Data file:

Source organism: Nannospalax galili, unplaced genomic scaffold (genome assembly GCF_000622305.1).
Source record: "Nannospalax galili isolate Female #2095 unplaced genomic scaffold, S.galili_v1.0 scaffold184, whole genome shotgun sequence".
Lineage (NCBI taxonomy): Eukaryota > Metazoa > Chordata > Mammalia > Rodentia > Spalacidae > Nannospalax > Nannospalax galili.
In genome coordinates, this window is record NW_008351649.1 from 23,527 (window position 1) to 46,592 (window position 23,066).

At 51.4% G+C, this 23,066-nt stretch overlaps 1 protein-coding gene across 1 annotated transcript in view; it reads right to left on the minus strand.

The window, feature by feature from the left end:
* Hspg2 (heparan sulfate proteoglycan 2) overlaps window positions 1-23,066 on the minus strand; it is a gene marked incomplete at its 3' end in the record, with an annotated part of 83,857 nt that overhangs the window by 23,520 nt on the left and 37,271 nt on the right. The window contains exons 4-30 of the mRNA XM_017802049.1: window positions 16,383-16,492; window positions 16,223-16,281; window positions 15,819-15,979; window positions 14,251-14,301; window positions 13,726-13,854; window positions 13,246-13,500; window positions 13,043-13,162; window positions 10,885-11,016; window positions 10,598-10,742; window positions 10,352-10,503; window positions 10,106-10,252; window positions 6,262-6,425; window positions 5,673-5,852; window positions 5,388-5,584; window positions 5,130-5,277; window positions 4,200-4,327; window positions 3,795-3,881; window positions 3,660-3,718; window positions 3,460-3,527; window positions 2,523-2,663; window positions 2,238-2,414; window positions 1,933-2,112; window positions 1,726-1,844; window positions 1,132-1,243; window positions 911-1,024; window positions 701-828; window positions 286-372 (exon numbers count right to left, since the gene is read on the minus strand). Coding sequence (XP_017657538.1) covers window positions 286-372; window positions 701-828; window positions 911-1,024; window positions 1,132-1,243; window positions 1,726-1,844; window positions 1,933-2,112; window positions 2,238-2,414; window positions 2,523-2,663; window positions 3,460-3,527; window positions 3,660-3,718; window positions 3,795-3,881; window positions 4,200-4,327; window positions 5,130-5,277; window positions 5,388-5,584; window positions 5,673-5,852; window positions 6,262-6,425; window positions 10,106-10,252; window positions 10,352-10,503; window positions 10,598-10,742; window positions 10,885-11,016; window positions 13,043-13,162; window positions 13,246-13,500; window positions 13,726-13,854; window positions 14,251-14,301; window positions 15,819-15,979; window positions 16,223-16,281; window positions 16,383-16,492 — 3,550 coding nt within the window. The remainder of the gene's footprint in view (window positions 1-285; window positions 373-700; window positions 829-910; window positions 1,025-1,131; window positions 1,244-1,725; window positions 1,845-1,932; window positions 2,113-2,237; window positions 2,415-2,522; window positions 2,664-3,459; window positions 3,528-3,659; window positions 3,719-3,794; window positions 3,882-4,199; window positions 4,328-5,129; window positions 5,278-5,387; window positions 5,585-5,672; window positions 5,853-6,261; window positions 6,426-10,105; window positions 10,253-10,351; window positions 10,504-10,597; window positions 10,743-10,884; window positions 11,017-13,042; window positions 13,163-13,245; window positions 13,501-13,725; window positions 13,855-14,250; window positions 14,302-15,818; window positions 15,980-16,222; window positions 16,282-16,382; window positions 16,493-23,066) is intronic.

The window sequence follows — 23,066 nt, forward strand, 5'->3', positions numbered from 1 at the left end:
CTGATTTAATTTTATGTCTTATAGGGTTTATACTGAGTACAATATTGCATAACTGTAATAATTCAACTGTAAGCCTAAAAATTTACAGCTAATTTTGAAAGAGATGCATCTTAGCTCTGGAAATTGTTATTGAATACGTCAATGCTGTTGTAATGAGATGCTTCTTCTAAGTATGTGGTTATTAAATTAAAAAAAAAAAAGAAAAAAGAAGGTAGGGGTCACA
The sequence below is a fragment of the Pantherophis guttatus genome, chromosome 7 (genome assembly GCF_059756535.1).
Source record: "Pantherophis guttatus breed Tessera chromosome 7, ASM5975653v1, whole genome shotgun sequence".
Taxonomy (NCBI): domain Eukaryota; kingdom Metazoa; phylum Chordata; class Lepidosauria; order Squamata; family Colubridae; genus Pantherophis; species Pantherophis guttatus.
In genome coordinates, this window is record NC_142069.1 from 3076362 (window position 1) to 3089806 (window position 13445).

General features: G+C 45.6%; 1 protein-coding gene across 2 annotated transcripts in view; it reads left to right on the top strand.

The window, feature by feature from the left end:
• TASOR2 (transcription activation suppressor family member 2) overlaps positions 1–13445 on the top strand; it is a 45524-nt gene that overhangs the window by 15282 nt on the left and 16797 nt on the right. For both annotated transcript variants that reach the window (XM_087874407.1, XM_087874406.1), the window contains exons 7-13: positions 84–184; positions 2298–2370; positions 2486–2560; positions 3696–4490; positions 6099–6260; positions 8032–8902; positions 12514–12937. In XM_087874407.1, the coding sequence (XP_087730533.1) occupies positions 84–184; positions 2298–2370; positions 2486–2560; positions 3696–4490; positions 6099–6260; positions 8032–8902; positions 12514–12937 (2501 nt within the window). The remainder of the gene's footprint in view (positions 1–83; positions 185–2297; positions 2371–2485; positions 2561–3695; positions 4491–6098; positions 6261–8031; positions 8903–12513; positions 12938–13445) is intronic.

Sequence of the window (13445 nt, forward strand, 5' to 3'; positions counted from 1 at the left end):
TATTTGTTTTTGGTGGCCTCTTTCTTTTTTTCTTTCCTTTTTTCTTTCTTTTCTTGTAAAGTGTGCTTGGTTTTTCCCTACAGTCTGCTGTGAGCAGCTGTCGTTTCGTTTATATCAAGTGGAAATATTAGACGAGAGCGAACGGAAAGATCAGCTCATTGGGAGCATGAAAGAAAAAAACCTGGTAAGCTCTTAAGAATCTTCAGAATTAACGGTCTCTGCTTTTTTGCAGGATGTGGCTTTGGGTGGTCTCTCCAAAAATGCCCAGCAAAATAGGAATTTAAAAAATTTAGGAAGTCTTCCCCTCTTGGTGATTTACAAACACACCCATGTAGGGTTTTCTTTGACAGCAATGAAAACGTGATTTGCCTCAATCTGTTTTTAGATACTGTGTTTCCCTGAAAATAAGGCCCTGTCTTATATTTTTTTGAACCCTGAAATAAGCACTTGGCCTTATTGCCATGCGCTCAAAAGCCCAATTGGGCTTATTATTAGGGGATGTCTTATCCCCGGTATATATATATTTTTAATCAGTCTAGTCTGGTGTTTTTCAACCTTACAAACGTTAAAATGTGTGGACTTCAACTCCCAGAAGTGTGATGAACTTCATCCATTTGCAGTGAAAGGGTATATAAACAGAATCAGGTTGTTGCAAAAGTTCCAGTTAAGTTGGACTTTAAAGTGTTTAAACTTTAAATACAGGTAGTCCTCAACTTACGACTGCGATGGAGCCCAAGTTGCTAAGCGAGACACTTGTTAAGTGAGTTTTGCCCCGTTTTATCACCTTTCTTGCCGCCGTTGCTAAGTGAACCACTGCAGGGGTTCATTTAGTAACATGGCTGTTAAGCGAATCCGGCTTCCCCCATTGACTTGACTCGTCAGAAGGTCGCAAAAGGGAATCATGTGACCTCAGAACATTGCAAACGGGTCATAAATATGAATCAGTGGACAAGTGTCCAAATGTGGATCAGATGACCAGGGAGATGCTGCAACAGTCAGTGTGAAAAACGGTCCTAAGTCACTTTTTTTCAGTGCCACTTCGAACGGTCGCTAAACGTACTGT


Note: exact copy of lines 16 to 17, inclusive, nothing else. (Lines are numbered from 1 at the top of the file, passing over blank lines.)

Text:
• TASOR2 (transcription activation suppressor family member 2) overlaps positions 1–13445 on the top strand; it is a 45524-nt gene that overhangs the window by 15282 nt on the left and 16797 nt on the right. For both annotated transcript variants that reach the window (XM_087874407.1, XM_087874406.1), the window contains exons 7-13: positions 84–184; positions 2298–2370; positions 2486–2560; positions 3696–4490; positions 6099–6260; positions 8032–8902; positions 12514–12937. In XM_087874407.1, the coding sequence (XP_087730533.1) occupies positions 84–184; positions 2298–2370; positions 2486–2560; positions 3696–4490; positions 6099–6260; positions 8032–8902; positions 12514–12937 (2501 nt within the window). The remainder of the gene's footprint in view (positions 1–83; positions 185–2297; positions 2371–2485; positions 2561–3695; positions 4491–6098; positions 6261–8031; positions 8903–12513; positions 12938–13445) is intronic.

Sequence of the window (13445 nt, forward strand, 5' to 3'; positions counted from 1 at the left end):